From Pluto's 1930 discovery to the emotional reaction worldwide to its demotion from planetary status, astrophysicist, science popularizer and Hayden Planetarium director deGrasse Tyson (Death by Black Hole) offers a lighthearted look at the planet. Astronomical calculations predicted the presence of a "mysterious and distant Planet X" decades before Clyde Tombaugh spotted it in 1930. DeGrasse Tyson speculates on why straw polls show Pluto to be the favorite planet of American elementary school students (for one, "Pluto sounds the most like a punch line to a hilarious joke"). But Pluto's rock and ice composition, backward rotation and problematic orbit raised suspicions. As the question of Pluto's nature was being debated by scientists, the newly constructed Rose Center for Earth and Space at the Hayden Planetarium quietly but definitively relegated Pluto to the icy realm of Kuiper Belt Objects (cold, distant leftovers from the solar system's formation), raising a firestorm. Astronomers discussed and argued and finally created an official definition of what makes a planet. This account, if a bit Tyson-centric, presents the medicine of hard science with a sugarcoating of lightness and humor. 35 color and 10 b&w illus. (Jan.)Copyright © Reed Business Information, a division of Reed Elsevier Inc. All rights reserved.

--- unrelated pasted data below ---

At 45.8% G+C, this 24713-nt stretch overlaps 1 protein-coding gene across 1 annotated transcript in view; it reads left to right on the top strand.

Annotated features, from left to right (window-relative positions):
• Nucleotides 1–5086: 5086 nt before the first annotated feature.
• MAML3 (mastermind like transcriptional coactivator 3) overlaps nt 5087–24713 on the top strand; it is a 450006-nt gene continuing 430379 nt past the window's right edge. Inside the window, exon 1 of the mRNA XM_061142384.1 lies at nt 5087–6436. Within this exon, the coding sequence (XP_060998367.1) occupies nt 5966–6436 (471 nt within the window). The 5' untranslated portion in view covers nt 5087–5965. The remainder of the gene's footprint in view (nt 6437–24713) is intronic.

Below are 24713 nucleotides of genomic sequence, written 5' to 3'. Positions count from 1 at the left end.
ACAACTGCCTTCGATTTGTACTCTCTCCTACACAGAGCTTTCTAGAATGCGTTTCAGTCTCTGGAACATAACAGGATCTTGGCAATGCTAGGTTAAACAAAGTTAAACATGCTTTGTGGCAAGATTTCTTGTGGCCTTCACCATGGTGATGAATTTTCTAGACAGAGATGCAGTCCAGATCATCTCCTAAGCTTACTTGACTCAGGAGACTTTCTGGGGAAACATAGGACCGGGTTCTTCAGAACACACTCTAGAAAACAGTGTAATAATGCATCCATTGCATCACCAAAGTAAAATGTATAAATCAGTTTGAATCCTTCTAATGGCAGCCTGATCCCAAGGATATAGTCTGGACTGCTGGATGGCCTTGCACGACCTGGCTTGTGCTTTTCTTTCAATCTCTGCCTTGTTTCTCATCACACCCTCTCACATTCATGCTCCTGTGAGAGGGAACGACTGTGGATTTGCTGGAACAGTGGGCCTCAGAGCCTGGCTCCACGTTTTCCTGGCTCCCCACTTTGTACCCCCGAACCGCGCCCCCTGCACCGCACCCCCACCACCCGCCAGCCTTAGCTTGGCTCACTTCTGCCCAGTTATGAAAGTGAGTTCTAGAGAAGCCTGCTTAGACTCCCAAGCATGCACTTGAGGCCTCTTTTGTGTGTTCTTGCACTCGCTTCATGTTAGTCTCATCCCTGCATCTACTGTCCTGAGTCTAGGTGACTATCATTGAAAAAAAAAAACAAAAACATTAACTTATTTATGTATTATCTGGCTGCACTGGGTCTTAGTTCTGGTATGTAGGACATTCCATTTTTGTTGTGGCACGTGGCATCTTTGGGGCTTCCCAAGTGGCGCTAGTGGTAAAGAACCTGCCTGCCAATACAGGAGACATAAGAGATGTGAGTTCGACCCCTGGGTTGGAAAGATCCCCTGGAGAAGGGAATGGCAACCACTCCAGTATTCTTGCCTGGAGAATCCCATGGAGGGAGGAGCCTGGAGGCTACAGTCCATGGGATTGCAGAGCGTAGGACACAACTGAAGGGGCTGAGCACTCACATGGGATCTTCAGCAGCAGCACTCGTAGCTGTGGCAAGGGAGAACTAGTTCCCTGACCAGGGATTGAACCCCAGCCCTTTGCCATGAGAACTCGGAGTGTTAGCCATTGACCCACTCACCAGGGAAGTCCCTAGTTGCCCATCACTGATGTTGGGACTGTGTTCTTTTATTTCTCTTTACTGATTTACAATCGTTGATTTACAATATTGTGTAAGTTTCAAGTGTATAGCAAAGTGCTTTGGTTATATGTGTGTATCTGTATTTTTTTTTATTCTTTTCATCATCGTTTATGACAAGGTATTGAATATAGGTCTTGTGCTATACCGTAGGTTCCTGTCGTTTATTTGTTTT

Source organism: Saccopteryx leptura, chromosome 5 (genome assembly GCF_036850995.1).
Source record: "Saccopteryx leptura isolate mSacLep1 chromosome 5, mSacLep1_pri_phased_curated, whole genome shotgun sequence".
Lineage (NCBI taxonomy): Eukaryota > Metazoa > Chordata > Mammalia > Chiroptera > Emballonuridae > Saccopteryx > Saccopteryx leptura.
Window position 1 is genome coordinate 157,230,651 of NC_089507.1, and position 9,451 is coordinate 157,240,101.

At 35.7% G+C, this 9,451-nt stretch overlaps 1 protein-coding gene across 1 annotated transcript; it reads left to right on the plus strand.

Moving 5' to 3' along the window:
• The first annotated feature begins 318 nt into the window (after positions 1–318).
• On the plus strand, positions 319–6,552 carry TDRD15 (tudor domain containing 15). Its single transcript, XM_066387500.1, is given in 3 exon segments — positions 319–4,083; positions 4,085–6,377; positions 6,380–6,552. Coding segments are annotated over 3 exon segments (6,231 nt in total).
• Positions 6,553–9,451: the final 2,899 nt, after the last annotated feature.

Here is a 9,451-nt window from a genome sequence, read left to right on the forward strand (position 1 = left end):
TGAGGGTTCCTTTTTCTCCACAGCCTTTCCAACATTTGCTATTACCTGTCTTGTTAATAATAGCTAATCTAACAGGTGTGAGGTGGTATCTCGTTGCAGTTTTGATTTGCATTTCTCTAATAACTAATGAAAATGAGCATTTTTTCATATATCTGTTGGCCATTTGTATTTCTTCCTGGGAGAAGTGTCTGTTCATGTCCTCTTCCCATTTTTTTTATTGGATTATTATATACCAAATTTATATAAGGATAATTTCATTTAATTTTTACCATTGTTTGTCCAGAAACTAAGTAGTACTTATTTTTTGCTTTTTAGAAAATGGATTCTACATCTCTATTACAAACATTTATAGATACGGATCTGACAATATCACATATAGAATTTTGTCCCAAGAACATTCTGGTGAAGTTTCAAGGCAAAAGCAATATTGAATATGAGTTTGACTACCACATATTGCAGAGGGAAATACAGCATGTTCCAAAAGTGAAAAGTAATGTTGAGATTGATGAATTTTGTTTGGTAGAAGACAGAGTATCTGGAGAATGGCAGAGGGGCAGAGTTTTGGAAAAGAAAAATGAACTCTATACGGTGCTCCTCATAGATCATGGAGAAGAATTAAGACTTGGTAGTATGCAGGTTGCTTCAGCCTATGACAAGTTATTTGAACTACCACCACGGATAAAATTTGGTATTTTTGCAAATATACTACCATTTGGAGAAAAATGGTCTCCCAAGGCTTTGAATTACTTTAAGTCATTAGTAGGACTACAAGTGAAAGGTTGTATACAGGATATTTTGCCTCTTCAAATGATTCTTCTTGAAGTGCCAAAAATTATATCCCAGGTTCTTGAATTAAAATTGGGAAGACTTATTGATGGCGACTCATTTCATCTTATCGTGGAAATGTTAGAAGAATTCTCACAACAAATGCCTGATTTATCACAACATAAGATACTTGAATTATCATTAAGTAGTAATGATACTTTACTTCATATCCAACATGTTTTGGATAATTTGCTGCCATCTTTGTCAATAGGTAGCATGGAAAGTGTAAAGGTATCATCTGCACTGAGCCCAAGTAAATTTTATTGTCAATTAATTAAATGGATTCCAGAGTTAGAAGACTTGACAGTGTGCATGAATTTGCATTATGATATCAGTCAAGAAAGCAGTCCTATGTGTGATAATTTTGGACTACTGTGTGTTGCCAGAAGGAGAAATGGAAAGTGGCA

The Pluto Files: The Rise and Fall of America's Favorite Planet: The Rise and Fall of America's Favorite Planetby Neil deGrasse Tyson
The New York Times bestseller: “You gotta read this. It is the most exciting book about Pluto you will ever read in your life.”—Jon StewartSee more details below
The New York Times bestseller: “You gotta read this. It is the most exciting book about Pluto you will ever read in your life.”—Jon Stewart
Many blame astrophysicist and Hayden Planetarium director Tyson (Death by Black Hole) for the International Astronomy Union's demotion of Pluto to a dwarf planet in 2006. Here, he tells his tale while exploring the history of planet classification and Americans' fervid interest in Pluto's status. At first, actor/narrator Mirron Willis's (Basketball Jones) reading is a bit slow, but he relaxes more as the story progresses to a discussion of our love affair with Pluto; he successfully gets Tyson's often tongue-and-cheek tone across to the listener. An enjoyable title on a topic having broad appeal. [Audio clip available through
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